There’s been renewed interest in bitcoin exchange-traded funds (ETFs) with the nomination of Gary Gensler to head the Securities and Exchange Commission and the approval of a true Canadian bitcoin ETF. Whether one gets approved in the U.S. is still unclear.
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The big news last week was the Ontario Securities Commission approved North America’s first bitcoin ETF in Canada. An ETF, which is essentially a retail-friendly, regulated bitcoin investment vehicle that can trade in popular brokerage apps, has long been a product the industry has wanted. Numerous applications have been rejected in the U.S., but the approval of one in Canada could be an early sign that we’ll soon see something similar in the States.
Why it matters
Basically, the idea is a bitcoin ETF would provide everyday investors with:
- Bitcoin exposure through existing retail trading apps, such as TD Ameritrade, BUT:
- These traders would not actually need to buy bitcoin.
In short, an ETFwould let people invest in bitcoin without having to set up a wallet or trust in an exchange that might go down when market volatility rises.
There are also those who believe an ETF would help spark or continue a bull run, but considering Elon Musk can pretty much just do that on his own now I’m not so sure an ETF seems as necessary as it did in 2018.
Breaking it down
The crypto market has matured since 2017 and 2018, when the U.S. Securities and Exchange Commission (SEC) was rejecting ETF applications left and right.
Matthew Hougan, the chief investment officer at Bitwise Asset Management (a firm that’s gone to great lengths to get a bitcoin ETF approved), told CoinDesk that the futures market tied to cryptocurrencies has grown significantly, the underlying spot markets are functioning better and the U.S. regulatory structure has evolved. But is that enough?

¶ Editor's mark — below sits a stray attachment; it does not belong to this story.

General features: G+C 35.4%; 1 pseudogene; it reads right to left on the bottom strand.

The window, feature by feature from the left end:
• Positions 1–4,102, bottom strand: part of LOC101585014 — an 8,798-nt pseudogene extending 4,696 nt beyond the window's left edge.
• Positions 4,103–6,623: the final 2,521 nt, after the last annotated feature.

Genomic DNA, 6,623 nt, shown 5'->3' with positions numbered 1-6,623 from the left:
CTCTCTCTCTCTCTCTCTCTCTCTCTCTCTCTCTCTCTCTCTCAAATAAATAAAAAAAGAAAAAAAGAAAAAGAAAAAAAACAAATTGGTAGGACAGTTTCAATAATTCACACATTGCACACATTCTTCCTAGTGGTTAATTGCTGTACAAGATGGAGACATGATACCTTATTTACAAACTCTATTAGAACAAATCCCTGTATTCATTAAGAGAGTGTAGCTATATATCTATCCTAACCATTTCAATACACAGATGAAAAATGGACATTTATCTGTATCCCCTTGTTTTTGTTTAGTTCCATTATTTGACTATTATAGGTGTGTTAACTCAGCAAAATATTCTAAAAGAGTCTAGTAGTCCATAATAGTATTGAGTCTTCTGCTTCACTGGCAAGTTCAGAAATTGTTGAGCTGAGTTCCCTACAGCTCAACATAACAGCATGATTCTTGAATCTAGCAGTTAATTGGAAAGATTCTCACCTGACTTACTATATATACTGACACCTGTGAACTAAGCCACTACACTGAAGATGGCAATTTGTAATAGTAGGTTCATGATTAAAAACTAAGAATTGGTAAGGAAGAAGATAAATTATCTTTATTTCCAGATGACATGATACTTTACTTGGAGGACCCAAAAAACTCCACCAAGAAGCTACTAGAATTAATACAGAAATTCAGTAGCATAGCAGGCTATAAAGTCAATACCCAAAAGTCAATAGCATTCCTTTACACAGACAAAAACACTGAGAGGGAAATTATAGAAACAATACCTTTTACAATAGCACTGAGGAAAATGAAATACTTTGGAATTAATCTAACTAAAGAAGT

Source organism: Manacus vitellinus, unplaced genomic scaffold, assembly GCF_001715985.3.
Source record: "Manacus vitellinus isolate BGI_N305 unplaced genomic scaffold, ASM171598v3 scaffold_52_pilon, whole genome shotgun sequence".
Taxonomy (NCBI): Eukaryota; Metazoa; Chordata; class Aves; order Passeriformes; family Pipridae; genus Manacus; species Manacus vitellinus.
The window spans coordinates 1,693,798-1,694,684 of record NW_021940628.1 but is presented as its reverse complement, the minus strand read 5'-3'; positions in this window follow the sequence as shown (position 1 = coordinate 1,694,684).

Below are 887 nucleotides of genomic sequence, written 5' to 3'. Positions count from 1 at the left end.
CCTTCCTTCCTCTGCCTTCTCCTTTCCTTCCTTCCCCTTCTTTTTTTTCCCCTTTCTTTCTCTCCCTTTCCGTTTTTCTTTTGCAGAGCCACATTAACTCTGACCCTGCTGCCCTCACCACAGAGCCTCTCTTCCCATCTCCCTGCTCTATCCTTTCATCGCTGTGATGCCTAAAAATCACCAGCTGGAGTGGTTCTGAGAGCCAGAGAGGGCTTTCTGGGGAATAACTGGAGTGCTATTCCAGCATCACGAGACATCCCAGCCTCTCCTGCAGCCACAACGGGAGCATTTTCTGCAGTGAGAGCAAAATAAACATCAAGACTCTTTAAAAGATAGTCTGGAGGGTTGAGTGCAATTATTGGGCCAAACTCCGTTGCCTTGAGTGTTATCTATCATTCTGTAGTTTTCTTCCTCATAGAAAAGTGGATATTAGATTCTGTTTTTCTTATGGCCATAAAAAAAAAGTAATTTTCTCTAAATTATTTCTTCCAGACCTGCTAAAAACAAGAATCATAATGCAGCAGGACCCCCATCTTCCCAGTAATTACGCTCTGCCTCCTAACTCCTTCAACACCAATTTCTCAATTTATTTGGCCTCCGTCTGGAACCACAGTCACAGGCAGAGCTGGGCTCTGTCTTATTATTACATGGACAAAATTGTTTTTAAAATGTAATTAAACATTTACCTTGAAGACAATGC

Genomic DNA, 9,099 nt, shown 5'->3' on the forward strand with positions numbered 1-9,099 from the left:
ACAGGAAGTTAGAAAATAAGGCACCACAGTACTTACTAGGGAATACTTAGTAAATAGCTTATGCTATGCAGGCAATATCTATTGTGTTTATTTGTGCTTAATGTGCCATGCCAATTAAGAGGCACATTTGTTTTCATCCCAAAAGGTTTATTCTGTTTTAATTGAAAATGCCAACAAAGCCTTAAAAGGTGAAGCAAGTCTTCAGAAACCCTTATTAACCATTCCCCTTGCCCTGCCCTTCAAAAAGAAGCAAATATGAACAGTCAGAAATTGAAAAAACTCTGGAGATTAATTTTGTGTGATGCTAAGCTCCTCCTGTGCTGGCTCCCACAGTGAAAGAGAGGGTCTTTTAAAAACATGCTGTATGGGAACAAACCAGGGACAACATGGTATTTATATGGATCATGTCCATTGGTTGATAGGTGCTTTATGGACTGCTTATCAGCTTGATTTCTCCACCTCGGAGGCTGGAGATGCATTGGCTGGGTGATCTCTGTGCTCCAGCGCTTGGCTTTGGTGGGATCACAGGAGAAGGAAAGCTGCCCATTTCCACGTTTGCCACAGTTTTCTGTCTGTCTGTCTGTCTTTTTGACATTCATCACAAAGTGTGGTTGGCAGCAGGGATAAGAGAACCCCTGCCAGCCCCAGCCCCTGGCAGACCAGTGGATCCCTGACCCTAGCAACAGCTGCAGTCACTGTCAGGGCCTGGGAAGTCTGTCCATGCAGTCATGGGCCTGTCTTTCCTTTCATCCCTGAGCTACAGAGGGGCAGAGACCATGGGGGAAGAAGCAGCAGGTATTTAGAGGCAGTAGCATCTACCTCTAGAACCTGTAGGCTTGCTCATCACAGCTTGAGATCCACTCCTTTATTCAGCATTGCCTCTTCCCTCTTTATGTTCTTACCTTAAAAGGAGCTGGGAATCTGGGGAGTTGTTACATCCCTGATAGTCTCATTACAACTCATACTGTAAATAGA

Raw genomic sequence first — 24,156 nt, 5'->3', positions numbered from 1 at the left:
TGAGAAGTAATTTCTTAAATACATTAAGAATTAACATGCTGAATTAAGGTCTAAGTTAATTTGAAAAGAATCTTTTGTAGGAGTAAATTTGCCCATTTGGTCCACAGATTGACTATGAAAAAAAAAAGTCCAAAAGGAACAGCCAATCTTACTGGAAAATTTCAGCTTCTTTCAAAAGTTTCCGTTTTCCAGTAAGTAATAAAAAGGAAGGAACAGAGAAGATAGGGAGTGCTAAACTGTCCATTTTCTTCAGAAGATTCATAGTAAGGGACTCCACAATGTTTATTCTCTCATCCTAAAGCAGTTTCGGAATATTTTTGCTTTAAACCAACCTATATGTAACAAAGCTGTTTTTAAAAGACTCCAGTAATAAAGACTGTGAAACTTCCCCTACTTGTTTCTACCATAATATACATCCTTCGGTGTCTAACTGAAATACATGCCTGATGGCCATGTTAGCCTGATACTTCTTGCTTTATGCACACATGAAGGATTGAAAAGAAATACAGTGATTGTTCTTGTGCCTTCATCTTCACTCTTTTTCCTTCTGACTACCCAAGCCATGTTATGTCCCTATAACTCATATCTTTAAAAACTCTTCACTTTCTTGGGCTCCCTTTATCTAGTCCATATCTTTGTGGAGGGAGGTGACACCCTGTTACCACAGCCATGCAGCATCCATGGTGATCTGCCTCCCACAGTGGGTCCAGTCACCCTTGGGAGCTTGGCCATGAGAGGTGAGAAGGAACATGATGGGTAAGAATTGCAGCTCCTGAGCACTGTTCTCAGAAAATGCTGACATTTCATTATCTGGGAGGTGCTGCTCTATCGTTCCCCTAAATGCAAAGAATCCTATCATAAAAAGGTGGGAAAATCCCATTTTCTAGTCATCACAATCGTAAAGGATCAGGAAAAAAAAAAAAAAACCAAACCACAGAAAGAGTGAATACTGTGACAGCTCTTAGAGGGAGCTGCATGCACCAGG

The main question is whether the market has matured enough to meet the requirements listed under the Securities Exchange Act, the federal law that oversees securities trading within the U.S.
Ark Investment Management CEO Cathie Wood recently told an audience she thinks the bitcoin market might need to see $2 trillion in demand before the SEC is comfortable with an ETF.
Hougan isn’t so sure, saying he thinks bitcoin’s futures market is comparable to hard wheat in size (hard wheat has both a futures market and ETFs, which is more than you can say for onions).
Some of the thinking about whether or not to file a bitcoin ETF application involves the new administration and the nomination of Gary Gensler as SEC chair. Gensler, a longtime crypto advocate who’s perhaps best known for his work on derivatives regulation at the Commodity Futures Trading Commission after the last financial crisis, is expected to be fairly crypto-friendly, at least to the degree of approving an ETF. Still, questions remain.
“It’s certainly too early to say what his view will be on crypto, whether it will be a priority, what that will do to influence the market, and I think that may even be a premature conversation,” Hougan said.
At the least, while Gensler may be interested in crypto, it’s not likely to be a priority, given many of the other issues he’ll have to address, including likely having to form a response to the market volatility seen last month with the GameStop stock pump.
The better question is what has changed over the past two years.
According to Hougan, the factors that would support an ETF approval include:
- Market efficiency has increased;
- Regulatory oversight has evolved;
- New custody solutions have entered the market; and
- There are better audit processes.
However, the SEC has used various objections in rejecting past ETF applications. The outstanding questions include:
- Whether the SEC’s market surveillance questions have been…